- Adapt, Adjust, Advance, and start Anew

Being busy does not mean that you are irreplaceable

Bad surprises

Most people that are terminated from a job do not foresee the loss of their job. The people that are about to lose their job usually do a fair to good job performance and completion, usually work well with co-workers and customers, and aren't doing anything particularly wrong like coming into work late. Most of these people think their jobs are safe and are shocked when they do lose their job.

What these people don't realize is that job security isn't in being busy (though that helps). It is in being profitable for the company.

Companies need to make money to pay their own bills. One of the largest bills that a company has is its payroll and related expenses. In fact payroll for most organizations accounts for about 33% of that company's expenses. It is also the largest controllable expenses that a company can cut back on when there is a need to do some business cutbacks. What that means is that it is most profitable for a company to eliminate jobs over other expenses.

This is the where the surprise factor comes in. People see themselves as productive and don't realize that it just may not be enough to keep their job. The key is to pay attention, see the signs of trouble, and take action. This means going further and improving your production beyond just the minimum and be at least better than most people at the company. This still may not save your job but it will help you prepare and not be completely surprised at left without any options.

Losing a job is bad. This site is about ways to possibly save that job, and if that is not possible, on what options you will have while being fired and afterward.


People dread being fired from their job. Being fired means losing the means of supporting themselves and their families. There are problems like unemployment and how to deal with the emotional issues. While this is a difficult situation, it does not need to be a disaster.

Being fired means change. Unfortunately many people handle this change poorly. This can include such destructive habits like anger, unprofessionalism, and not taking advantage of the available opportunities. Instead this change should be used as a challenge and as a chance to try something new.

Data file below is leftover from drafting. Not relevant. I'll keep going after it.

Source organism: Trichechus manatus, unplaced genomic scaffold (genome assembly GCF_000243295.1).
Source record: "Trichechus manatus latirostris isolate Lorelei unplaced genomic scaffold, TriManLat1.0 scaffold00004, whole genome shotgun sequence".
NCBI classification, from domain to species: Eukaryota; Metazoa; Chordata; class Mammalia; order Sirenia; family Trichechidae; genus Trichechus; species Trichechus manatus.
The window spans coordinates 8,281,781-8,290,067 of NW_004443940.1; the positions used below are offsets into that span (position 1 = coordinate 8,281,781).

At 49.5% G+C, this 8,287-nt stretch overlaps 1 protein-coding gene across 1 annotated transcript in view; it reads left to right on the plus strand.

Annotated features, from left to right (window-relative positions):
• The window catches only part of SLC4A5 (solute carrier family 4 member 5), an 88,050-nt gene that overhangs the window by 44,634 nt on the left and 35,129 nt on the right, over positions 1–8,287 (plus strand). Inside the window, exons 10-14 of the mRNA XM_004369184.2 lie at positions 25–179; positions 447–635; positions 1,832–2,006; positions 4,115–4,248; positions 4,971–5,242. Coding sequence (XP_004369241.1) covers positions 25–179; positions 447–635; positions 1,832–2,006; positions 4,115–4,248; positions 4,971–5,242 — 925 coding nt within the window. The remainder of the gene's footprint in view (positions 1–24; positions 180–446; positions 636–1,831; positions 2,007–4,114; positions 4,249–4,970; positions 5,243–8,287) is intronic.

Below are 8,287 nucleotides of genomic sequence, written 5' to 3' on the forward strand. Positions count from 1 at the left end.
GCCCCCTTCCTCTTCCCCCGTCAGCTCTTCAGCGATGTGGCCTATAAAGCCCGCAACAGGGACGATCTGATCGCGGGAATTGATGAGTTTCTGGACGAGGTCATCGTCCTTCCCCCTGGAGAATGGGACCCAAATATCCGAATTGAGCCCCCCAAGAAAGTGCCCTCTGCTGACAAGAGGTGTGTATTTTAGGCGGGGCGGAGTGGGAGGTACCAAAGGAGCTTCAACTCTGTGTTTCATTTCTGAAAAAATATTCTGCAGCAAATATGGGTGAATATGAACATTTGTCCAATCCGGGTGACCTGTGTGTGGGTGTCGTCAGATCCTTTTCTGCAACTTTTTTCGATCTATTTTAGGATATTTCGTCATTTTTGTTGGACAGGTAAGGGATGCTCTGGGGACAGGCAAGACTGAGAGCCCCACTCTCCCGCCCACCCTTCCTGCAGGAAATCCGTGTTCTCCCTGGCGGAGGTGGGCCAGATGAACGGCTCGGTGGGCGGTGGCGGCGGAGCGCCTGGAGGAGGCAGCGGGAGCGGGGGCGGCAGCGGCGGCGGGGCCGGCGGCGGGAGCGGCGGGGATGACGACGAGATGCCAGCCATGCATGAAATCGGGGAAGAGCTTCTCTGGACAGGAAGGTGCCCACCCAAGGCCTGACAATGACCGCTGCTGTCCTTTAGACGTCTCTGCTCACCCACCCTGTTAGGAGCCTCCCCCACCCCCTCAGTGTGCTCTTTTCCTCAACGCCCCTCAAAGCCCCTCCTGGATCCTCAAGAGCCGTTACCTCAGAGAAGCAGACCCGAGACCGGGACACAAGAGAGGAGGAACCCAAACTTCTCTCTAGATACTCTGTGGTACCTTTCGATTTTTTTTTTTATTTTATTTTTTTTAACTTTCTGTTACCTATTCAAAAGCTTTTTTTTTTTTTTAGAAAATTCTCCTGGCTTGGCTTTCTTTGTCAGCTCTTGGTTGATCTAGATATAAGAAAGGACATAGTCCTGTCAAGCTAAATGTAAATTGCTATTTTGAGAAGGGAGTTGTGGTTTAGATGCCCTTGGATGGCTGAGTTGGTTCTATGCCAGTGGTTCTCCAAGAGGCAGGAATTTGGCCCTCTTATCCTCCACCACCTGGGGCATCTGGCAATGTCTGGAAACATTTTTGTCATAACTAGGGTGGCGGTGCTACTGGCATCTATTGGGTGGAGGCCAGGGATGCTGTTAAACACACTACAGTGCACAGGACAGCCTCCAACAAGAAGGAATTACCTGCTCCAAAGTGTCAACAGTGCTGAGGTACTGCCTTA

Often this chance is overlooked. Instead people become angry over trivial issues and simple misunderstandings. Others become bitter and cynical and see the worst in everything around them and thus sneer at the chances that are offered. Worst of all is when people give up, sometimes in ways so subtle that they don't realize it until much later.

The purpose of this site is to help prevent the most common mistakes that people make. This site has been organized to make finding this information as easy as possible.

How it Happens

There are ways that you can save your job. The most important way is to know what the main issue is about losing your job and correcting that. While this may seem to be obvious this is often overlooked with attitudes like "My performance was good enough in the past, and must be good enough now." However that is not always true - job requirements can become tougher and more competitive according to what the company needs. Because of this many people do not realize that their job may be in danger.

We can show some of the steps that have been successful in helping people save their jobs. This is useful if your company is starting to send out memos about upcoming company changes (leadership, increased production and quotas, increased attention to personal performance) or trouble notices (poor sales company-wide, industry changes, notices of work-hour cutbacks). There is no guarantee of success, but paying attention and taking action can improve your chances in keeping your job.